Almost everyone in town knows Andrea Bailey. Her smile is infectious, and she greets everyone with a warm hug.
But the lasting impression Bailey has made over the last nine years in Richmond and North Richmond as community engagement manager for Chevron Richmond has a lot more to do with what she’s accomplished.
“When we say the Kennedy [High School] Fab Lab, the Mobile Fab Lab, STEM centers, Welding Lab, and Project Lead the Way, a partner in all that work is Andrea Bailey,” said Nia Rashidchi, associate superintendent for educational services at the West Contra Costa Unified School District.
Rashidchi praised Bailey’s work at last week’s WCCUSD Board of Education meeting, but also lamented the recent news that the tireless community advocate is leaving town due to a well-deserved promotion by Chevron. Due to her successes in Richmond, Bailey is transitioning to a new job within Chevron and relocating to Monterey County to embrace a new community and forge new partnerships.
“She came as a gift to West Contra Costa,” Rashidchi said before presenting Bailey with a particularly special plaque.
The plaque was made in the Richmond Fab Lab at Kennedy High, the nation’s largest high school fabrication lab that Bailey helped plan for and fund on behalf of Chevron.
“She always wants to ensure that our students get what they need when they need it, especially when it comes to STEM (science, technology, engineering and mathematics),” Rashidchi said.
Along with the plaque, Bailey received — you guessed it — hugs from the Board of Education members and Superintendent Matt Duffy.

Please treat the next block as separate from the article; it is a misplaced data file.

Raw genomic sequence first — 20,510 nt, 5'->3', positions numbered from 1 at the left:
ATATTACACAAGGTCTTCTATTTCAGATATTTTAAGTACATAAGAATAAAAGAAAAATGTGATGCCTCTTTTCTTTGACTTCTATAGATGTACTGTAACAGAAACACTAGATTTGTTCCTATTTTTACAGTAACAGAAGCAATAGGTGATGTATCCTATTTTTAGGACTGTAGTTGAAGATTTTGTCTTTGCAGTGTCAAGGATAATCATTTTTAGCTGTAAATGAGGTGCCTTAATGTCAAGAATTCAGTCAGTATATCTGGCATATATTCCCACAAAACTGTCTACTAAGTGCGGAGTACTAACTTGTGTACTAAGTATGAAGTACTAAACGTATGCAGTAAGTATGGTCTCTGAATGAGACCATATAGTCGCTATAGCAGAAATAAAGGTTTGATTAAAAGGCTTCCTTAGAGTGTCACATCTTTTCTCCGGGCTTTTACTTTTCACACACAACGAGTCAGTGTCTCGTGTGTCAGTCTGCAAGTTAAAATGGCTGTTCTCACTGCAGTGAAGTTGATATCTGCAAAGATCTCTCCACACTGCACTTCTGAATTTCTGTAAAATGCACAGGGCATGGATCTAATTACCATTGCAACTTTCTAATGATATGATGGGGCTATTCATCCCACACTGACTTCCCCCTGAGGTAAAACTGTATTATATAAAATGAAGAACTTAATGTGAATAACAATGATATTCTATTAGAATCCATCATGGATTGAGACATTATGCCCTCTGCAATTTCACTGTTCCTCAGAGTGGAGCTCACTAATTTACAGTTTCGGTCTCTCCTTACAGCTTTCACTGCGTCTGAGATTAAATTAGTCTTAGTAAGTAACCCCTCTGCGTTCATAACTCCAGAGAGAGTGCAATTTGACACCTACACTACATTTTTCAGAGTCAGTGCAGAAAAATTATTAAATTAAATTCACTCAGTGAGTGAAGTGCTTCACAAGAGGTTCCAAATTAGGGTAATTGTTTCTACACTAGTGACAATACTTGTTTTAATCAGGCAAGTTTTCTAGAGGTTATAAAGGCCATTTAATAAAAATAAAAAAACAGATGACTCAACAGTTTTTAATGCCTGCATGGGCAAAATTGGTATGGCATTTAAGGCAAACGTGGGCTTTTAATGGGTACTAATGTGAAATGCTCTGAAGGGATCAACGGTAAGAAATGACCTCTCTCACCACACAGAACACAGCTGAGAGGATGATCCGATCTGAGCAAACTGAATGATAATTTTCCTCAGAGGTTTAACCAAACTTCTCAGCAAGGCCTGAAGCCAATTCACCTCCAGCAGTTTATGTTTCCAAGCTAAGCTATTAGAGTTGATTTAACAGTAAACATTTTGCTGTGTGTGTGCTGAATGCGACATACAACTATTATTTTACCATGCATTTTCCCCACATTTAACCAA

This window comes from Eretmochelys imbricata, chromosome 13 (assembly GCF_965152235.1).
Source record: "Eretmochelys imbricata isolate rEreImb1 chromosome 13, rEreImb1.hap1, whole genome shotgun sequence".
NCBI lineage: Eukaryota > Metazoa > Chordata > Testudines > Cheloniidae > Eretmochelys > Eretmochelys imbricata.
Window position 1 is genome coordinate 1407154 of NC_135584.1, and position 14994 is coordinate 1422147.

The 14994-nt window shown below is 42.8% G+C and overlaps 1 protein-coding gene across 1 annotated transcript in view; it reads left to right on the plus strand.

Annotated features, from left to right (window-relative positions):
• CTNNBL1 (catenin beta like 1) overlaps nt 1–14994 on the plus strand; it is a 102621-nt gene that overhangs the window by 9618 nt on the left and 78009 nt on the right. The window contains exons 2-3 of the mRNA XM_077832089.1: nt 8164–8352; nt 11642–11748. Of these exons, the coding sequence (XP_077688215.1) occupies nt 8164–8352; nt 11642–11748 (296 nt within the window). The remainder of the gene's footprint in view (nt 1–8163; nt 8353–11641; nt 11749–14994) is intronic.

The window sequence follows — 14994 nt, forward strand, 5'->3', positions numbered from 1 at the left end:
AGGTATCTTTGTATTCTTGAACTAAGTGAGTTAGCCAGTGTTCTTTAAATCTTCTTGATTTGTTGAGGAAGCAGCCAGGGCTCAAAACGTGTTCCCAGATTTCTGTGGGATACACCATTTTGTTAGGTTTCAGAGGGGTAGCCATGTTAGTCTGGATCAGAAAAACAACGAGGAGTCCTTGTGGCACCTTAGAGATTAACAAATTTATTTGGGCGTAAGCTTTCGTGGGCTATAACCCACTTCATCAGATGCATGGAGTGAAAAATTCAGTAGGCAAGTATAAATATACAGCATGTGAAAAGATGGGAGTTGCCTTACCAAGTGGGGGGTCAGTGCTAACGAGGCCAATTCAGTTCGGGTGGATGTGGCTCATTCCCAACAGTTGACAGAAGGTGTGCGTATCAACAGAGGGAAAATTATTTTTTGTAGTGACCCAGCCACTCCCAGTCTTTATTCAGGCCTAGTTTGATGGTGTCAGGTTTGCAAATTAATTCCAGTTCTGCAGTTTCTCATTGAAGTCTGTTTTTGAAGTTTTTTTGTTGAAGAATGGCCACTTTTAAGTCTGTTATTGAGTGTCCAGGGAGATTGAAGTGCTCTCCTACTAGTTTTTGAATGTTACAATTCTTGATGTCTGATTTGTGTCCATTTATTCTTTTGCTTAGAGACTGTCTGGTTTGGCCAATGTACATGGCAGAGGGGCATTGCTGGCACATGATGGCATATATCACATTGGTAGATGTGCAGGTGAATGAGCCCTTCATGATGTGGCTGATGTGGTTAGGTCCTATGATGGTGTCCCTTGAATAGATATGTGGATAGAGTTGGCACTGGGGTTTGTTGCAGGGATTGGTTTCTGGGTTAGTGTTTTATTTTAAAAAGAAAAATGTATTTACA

There’ll be a lot more goodbye hugs to go, as Bailey’s impact extends beyond the school district. Bailey has been integral in providing funding for programs and resources to nonprofits, local governments, individuals and, as importantly, planning and organizing expertise. Her leadership has united community groups, nonprofits and other stakeholders in Richmond and North Richmond that have led to meaningful programs that help residents.
She’s a longtime member of the North Richmond Municipal Advisory Council and the creator of eQuip Richmond, Chevron’s $10 million economic revitalization initiative that led to the formation of the Construction Resource Center, which provides opportunity for local contractors and careers for local residents. eQuip has also contributed startup funds for Pogo Park Products, an Iron Triangle for-profit social enterprise staffed entirely by Iron Triangle residents, and is funding the much anticipated business incubator as a way to help revitalize Richmond’s downtown corridor.
Community leaders responded to news of Bailey’s departure with gratitude for her commitment.
Amanda Elliott, executive director for the Richmond Main Street Initiative, thanked Bailey for the work she’s done supporting youth, education, community revitalization and economic development.
Terri Waller, employer partnership coordinator for the College and Career center at WCCUSD, lauded Bailey for her “vision, steady leadership and ability to get it done!”
“There is no doubt that Richmond is a better community for what you’ve given over the years,” Waller told her. “You leave an amazing legacy of community-building and good will, coupled with genuine and concrete contributions to the betterment of this special part of the Bay Area.
April Treece, Director STEM Workforce Initiative, Contra Costa Economic Partnership, said she admired Bailey’s “vision” and “willingness to take risks.”
Through it all, Bailey has remained humble and understated about her role in the community.
“I’ve been lucky to have been blessed to have an employer like Chevron that is truly committed to being more than a good neighbor, but to further enriching this tightly-knit community,” Bailey said. “I will forever miss working alongside some of the most committed, savviest, community-minded people I’ve ever known. To me, that’s what Richmond is about.”